Leave an interior light on inside. I like to leave a light upstairs in the hallway on. It’s just enough light to make someone think there is activity inside the house. If you are buying a house in a very rough area, you may also want to leave a radio playing inside the house. Be sure it is talk radio and it plays loud enough to make potential thieves think there is activity inside the house.

Now you know how to eliminate most of the risk in real estate investing

Real estate investing does not need to be risky in order to provide tremendous returns. Take these 9 simple steps, and you can rest comfortably knowing that your investment is protected. I invite you to comment and add to the list and provide your own thoughts on the items highlighted. I look forward to hearing from you!

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About the Author...

Jim Ingersoll is a real estate entrepreneur who has bought and sold hundreds of homes. He is the author of Investing Now and Cash Flow Now (both available at, and enjoys speaking and coaching others on how to obtain their financial freedom.

You can visit Jim at and

You can find Jim on Facebook and Twitter.


  1. Daniel says:

    Great Tips!


    Good stuff! This is what I need to move ahead in the real estate world. Keep doing what you are doing.

    Thank you,


  3. Jim Ingersoll says:

    Thanks Daniel – There are more, but this list is a good start. With due diligence and discipline investing does not need to be risky for investors.

    In today’s market it can be quite forgiving.


  4. Roch Jimenez says:

    Great article. Do you have any articles that beginners know what contracts we need to get started?

  5. Jim Ingersoll says:

    Bob – Thanks and glad to hear you are moving forward!

    Roch – What type of contracts are you looking for?


  6. Blue Fern Real Estate says:

    Great tips! We agree with #7 especially. Real estate investment is a long-term win! There’s not much difference between a family looking for a new home and an investor – both see owning real estate as being a long-term investment. If you’ve got the ability to buy, there are some great houses on the market right at the moment, so now’s the time to think about making the decision to buy. Why buy rather than rent? It comes back to the fact that with few exceptions, owning property is a good long-term investment strategy.

    For more see our blog:

  7. Jim Ingersoll says:

    Hey Blue Fern — How is your market doing?

    This is the best opportunity of our generation, glad to see you are ready to roll.


  8. Jim Ingersoll says:

    We can keep this going: Here is #10 on the list of eliminating investment risk:

    10. Do not take title in your personal name and do not sign in your personal name

    Learn to use land trusts and/or LLC’s for your asset protection and privacy. If you are using banks for financing, this can be a challenge so be sure to read #2!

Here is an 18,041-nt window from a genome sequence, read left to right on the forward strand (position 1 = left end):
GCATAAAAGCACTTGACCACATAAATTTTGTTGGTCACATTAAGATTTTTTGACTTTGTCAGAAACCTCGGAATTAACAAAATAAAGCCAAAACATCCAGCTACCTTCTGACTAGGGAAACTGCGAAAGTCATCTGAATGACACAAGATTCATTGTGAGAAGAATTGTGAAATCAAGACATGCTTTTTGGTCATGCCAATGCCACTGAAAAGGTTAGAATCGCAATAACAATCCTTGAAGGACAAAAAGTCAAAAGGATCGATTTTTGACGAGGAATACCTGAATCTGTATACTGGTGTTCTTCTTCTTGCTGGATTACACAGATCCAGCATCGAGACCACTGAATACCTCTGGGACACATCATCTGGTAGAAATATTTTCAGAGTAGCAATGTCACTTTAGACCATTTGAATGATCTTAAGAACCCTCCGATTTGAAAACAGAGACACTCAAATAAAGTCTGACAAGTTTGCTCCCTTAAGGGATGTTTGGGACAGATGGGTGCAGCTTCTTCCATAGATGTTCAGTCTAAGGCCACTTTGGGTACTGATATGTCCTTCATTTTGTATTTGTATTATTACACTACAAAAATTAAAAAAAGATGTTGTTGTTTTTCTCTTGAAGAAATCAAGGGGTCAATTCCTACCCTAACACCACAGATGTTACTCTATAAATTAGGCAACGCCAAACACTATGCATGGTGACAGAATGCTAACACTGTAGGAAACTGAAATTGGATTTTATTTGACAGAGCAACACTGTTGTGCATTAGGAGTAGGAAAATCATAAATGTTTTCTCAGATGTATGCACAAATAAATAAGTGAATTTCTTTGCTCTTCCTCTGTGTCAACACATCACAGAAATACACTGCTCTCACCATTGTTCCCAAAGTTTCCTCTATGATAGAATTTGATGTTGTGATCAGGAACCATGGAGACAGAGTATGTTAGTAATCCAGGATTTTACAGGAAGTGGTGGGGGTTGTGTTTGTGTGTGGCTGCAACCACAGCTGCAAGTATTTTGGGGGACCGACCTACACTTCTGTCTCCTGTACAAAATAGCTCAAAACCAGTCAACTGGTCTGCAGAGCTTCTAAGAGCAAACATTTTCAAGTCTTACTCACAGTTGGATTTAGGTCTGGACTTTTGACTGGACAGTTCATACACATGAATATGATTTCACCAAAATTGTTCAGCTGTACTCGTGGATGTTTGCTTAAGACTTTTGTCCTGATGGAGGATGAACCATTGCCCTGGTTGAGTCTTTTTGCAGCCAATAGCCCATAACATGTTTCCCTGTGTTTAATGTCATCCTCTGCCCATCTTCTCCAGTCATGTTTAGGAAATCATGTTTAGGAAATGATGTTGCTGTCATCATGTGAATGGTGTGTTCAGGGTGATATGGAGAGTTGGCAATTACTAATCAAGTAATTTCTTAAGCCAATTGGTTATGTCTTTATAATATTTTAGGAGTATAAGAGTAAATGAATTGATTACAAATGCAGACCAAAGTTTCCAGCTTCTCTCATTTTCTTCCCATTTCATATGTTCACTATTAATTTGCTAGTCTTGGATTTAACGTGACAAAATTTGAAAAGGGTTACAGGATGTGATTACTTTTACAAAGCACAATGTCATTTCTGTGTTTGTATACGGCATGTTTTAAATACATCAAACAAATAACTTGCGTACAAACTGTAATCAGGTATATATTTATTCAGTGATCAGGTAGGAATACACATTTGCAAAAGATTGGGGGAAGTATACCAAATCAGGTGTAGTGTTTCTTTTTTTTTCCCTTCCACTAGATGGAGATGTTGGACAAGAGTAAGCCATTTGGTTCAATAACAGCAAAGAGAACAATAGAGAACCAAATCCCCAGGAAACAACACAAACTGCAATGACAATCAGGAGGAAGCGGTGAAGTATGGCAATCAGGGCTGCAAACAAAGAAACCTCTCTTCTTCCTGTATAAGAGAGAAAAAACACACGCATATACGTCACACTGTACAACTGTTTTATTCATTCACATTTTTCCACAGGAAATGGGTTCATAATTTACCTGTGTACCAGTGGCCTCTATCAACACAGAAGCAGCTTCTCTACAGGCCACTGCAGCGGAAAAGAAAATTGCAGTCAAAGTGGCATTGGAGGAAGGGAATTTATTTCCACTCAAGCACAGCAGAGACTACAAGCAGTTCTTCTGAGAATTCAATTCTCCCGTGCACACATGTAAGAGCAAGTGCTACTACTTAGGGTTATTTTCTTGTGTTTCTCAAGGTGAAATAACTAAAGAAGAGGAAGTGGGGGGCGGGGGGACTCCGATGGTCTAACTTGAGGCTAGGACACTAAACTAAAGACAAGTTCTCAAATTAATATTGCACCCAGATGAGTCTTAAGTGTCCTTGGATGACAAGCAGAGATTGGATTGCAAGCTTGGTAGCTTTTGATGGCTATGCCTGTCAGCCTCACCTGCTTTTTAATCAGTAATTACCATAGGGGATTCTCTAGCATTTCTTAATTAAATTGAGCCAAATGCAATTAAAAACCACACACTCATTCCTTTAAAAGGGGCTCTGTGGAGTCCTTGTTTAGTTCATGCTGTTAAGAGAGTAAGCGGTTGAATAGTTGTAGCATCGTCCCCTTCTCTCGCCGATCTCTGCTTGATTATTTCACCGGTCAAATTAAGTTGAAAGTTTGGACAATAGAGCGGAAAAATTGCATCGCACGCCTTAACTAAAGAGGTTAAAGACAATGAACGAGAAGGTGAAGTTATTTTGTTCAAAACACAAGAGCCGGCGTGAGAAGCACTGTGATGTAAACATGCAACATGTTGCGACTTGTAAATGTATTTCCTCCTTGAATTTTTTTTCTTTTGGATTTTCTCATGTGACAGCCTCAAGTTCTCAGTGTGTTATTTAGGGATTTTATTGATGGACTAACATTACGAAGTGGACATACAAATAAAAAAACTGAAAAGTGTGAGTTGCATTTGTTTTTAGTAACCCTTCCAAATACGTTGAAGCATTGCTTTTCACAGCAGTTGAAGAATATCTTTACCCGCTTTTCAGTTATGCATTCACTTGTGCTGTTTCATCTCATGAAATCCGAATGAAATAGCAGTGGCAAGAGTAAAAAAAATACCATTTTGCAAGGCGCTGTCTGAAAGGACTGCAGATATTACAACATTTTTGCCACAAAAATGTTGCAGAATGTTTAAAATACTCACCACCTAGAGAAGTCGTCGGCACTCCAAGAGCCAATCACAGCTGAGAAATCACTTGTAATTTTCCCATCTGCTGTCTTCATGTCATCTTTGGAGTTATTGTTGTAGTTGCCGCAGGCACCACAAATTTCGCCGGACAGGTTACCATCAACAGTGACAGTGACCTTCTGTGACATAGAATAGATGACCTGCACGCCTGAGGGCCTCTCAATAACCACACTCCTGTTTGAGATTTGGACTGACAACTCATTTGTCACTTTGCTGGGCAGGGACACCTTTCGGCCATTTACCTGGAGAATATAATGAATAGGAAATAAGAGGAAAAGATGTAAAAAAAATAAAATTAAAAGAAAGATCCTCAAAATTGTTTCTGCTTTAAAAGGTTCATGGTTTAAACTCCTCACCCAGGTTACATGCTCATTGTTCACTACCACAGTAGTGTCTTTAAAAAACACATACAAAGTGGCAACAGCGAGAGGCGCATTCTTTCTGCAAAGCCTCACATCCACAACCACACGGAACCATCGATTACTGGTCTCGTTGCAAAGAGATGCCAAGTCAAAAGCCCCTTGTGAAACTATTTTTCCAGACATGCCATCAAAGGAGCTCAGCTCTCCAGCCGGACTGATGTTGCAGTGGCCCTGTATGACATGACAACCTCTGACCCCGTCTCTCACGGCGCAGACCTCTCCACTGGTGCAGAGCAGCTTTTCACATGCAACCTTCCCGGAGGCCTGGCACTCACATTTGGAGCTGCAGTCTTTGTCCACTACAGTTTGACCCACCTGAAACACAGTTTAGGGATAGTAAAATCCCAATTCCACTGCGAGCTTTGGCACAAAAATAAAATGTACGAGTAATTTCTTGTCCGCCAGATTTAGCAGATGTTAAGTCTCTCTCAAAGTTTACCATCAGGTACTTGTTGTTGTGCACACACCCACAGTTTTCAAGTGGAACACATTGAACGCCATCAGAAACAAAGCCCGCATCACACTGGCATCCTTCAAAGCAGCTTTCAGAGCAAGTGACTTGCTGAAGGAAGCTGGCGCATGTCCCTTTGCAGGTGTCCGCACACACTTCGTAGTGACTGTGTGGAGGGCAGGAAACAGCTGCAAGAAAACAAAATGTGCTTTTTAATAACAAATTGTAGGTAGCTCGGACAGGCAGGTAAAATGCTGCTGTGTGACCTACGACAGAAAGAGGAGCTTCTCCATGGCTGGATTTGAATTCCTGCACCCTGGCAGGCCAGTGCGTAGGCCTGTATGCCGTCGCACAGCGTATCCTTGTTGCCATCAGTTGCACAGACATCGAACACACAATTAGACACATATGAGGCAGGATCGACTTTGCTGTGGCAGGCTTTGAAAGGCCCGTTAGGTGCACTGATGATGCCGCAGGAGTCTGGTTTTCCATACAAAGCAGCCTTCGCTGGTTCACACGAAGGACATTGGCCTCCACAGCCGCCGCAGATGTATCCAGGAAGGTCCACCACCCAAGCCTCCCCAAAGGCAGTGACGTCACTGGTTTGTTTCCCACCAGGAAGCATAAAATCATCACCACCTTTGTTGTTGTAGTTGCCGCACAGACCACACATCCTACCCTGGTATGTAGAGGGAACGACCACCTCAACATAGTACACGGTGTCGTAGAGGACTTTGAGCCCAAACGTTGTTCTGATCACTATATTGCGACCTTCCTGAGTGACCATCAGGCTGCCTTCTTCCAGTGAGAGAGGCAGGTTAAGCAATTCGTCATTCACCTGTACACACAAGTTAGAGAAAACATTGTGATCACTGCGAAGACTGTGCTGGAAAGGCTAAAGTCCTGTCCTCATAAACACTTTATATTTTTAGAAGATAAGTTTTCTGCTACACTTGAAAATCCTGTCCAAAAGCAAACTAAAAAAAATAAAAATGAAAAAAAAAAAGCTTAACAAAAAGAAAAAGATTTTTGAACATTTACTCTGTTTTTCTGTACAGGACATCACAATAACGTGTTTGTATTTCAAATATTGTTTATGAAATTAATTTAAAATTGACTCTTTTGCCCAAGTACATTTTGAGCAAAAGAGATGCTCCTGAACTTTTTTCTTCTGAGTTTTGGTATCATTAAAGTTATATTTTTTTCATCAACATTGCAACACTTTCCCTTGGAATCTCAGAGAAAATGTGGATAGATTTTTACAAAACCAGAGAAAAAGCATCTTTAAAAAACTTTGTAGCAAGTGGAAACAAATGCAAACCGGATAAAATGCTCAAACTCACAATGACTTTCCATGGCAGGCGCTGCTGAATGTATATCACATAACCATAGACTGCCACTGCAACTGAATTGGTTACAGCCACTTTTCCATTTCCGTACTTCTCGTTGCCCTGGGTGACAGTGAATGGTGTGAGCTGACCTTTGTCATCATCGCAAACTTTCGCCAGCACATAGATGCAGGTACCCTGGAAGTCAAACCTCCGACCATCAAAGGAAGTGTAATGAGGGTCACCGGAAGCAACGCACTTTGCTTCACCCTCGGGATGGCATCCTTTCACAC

Happy Investing to all!

  9. Mose Inspector says:

    Just to add to point #5 – You will definitely want to add a good home inspector to your team. Buying a home is an emotional experience. The financing and the negotiating can sometimes overtake the importance of examining the condition of the home. A qualified professional home inspector will examine all of the major systems of the house, including the roof, structure, exterior, plumbing, electrical, insulation, interior, heating and cooling. Make sure you have a good rapport with the inspector and feel at ease asking questions and receiving explanations at a level you can easily understand. Your inspector should be able to use plain language to help you understand the condition of the home before you buy.

  10. Chris says:

    Really great advice in this article!!! This is an awesome site for anyone who wants to learn more about real estate investing!!

    Chris Benton

  11. The Permit Report says:

    Another good way to minimize your risks in a transaction is to obtain the building permits, certificates of occupancy and other related records of property alteration and addition with the jurisdiction. Sometimes this process can be lengthy and cumbersome, but a simple Google search of “permit report” will help you to find experts who specialize in retrieving and researching property . My company is

  12. I REALLY wanted to do the LLC webinar, but I live in Australia and it is in the middle of my work day so I can’t attend. Is there any way I can get access to a copy of it?

    Kind regards

    • J.P. Vaughan says:

      Yes! We will replay the webinar “on demand” from Saturday to Wednesday. If you’re on our email list, you’ll get the link.

  13. Kylie nicol-darmadi says:

    I am in a dilemma as my hard money lender who is involved with a reportable company has not followed through with my funds and closing is in 2 days. I have now had to approach another company who will assist me however funds aren’t available for 8 days. I’m now more concerned about the legal ramifications through the title company??? The seller has given me 8 more days to finalize funds.
    where do I stand legally in this situation. This is my first investment in the USA and I am in Australia. Help

  14. Stella ikeadighi says:

    I’m very impressed and also interested, you guys will be honest enough to share with me the secret of real estate and be successful ,thanks